Stay tuned – we’ll let you know when it’s time to mobilize again for final passage in the House.
These days, we’re used to the image of Abraham Lincoln sitting in a marble chair – at the Lincoln Memorial in Washington. But another Lincoln chair is about to capture the public’s attention.
It’s the bentwood Hickory chair that Lincoln was sitting in when he learned that he was nominated to run for president. It’s being auctioned on eBay, along with a dozen documents handwritten and/or signed by Lincoln, and other documents signed by Frederick Douglass, William T. Sherman and Ulysses S. Grant.
Bidding for “The Ultimate Lincoln Collection” begins at $1 million – and Free the Slaves has been chosen to receive 10 percent of the final sale price. See the official press release here from History You Can Own.
“We’re offering a unique opportunity for collectors with a passion for history,” says Seth Kaller, a leading expert in rare historic documents, “beginning with the chair in which Lincoln was sitting when he received the telegram that he had won the 1860 Republican presidential nomination.” This was his favorite seat at the Illinois State Journal, where Lincoln often went to watch the news come in via the newspaper’s telegraph wire, Kaller says.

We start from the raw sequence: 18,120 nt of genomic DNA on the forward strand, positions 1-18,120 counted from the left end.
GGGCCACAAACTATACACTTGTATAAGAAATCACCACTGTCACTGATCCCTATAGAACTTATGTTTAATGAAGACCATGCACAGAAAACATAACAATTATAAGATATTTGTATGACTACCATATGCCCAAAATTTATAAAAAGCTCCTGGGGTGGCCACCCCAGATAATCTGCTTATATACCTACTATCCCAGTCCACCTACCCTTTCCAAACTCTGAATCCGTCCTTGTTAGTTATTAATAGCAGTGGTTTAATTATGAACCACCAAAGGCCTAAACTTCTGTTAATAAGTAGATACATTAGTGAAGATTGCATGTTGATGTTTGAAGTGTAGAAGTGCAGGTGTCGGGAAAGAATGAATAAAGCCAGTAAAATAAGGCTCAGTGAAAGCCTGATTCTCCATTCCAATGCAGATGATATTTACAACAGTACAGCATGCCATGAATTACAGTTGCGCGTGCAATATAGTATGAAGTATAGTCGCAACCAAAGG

A detailed description of the collection can be seen on Kaller’s website. It’s one of the most comprehensive collections of Lincolniana in recent memory. It includes a first edition of the Lincoln-Douglas Debates, and his 1858 letter opposing the Dred Scott decision, in which a slave sued for his freedom but lost in one of the most infamous cases in U.S. Supreme Court history.
“This collection has several items of great historic and personal importance,” says Dr. James Cornelius, curator at the Abraham Lincoln Presidential Library & Museum.
The timing of the auction is tied to the 85th Academy Awards. The film Lincoln is nominated in several categories, including best movie, director and actor. Kaller is guaranteeing delivery of the Lincoln chair and documents to the winning bidder in time for an Oscars party. Dr. Cornelius hopes the items will eventually be donated by the winning bidder to the Lincoln library.
Recognizing that slavery still exists, Kaller wants a portion of the auction proceeds to go to an organization that is helping to finish what Lincoln started. Kaller was introduced to Free the Slaves by historian Ron Soodalter, co-author along with FTS Co-founder Kevin Bales, of the book The Slave Next Door.